Summer Days

Summer (and winter, spring and fall) are indescribably beautiful down here. 

It’s just nice ALL the time. And when we do get the very occasional rain or cloudy day, it’s such a novelty, that that’s nice too. 

It’s stereotypical resort weather. We’ve had a few scorchers, temperatures well into the 100 teens, and some of those temperatures have lasted for a few days in a row. 

We’ve kind of forgotten what it’s like to feel cold. 85 or 90 is just a comfortable, every day temperature anymore, perhaps even a touch cool.

Ok, we’ll shut up now.

Anyway, we’ve been enjoying a lot of water activities of late. The girls, now certified in scuba, went diving recently at the Abrohlos Islands, offshore from here by about 40km, and had a great day. 

   
    
 
I think they sort of got over their fear of the shark that day, when they saw many plain old regular eating fish,almost their size. There’s a lot of large life in the Indian Ocean. 

And it’s also incredibly beautiful.

  
Scott’s uncle Danny is also visiting currently and has enjoyed the water the last couple of days. Today we went out on the replica longboat. It was a boat like this that took crew from the shipwreck of the Batavia all the way up to Jakarta in Indonesia, for help. They had 40 some people on this little boat. However, as someone said today, they would have happily been pulled behind the longboat with a rope than endure the horror that took place on the islands they left behind. See our earlier blog on the Abrohlos for the details.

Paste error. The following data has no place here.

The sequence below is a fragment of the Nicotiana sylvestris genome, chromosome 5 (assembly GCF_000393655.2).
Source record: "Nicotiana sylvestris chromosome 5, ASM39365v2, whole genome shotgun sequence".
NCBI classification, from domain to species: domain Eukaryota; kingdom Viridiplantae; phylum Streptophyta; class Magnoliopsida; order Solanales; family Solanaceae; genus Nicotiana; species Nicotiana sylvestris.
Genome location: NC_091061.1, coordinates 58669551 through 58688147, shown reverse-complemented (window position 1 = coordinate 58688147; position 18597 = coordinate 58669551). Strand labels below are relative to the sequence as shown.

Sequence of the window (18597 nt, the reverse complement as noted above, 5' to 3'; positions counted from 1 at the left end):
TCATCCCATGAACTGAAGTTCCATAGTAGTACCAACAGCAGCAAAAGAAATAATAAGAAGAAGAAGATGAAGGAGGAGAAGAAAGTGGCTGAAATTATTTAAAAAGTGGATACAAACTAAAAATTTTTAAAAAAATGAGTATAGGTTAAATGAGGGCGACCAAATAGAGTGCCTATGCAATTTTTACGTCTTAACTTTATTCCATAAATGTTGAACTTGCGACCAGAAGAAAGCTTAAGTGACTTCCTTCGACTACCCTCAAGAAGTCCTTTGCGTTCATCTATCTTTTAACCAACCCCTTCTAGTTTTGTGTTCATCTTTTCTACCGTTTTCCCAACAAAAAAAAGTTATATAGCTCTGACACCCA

But today’s boat trip was relaxing and enjoyable and a couple of Bostons became dab hands at being shipmates.

   
    
    
  
    
      
   

Here’s Danny just sitting back after tying up the mainsail. 

 
And here’s Will, working the rudder.

And some days we just have great days on the beach. Mostly afternoon or weekends now that school is in session. 

   
     

   
 
Addie’s wearing zinc cream on her nose. When I was a kid, you could only get it in white, now it’s available in all colors. It’s just a sun block, and an Australian icon.

The little clam type creatures in the following video can be found just under the sand on some local beaches. If you dig them up, they stick a little foot out and dig right back down again.

Excuse the sibling rivalry:

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Surf Groms

https://en.m.wikipedia.org/wiki/Surfing

A grommet (grom) is a young participant in extreme sports. Originally, a grommet was a surfer under the age of 16. In recent years, this has expanded to include other extreme sports, most notably skateboarding and snowboarding.
Tim Winton, Australian author, in his children’s story Lockie Leonard, Legend, stated:

“Things are never as simple as they seem, not even for grommets”.
We were only familiar with the word for its description of a metal reinforcement. And thankfully, we didn’t have to use the word in the little-kid-ear-tube connotation (yay, breastfeeding!).

But now we know this particular use of the word in it’s most fun and sunny sense. 

Will joined Surf Groms recently and they meet on Back Beach (the surfers beach) every Saturday morning. Keith and Kelly are the coaches and in the nicest possible way, are about as stereotypical surfer dudes and dudettes as you can imagine, right down to the huge hoop and holler they give every kid when they ride one in. They start off with a safety lesson, teaching the kids wind direction,  rip, tide, wave height, scary critters and sun savvy behavior.

Back Beach, around the corner from the lighthouse, has a God-given perfect collection of waves of all heights, and so they all head out after a few practices on land, jumping from the cobra position up onto the board. Keith and Kelly go back and forth through the waves, watching and helping each kid. In a group of 10 kids, they’ve all stood up. And it’s only the second week!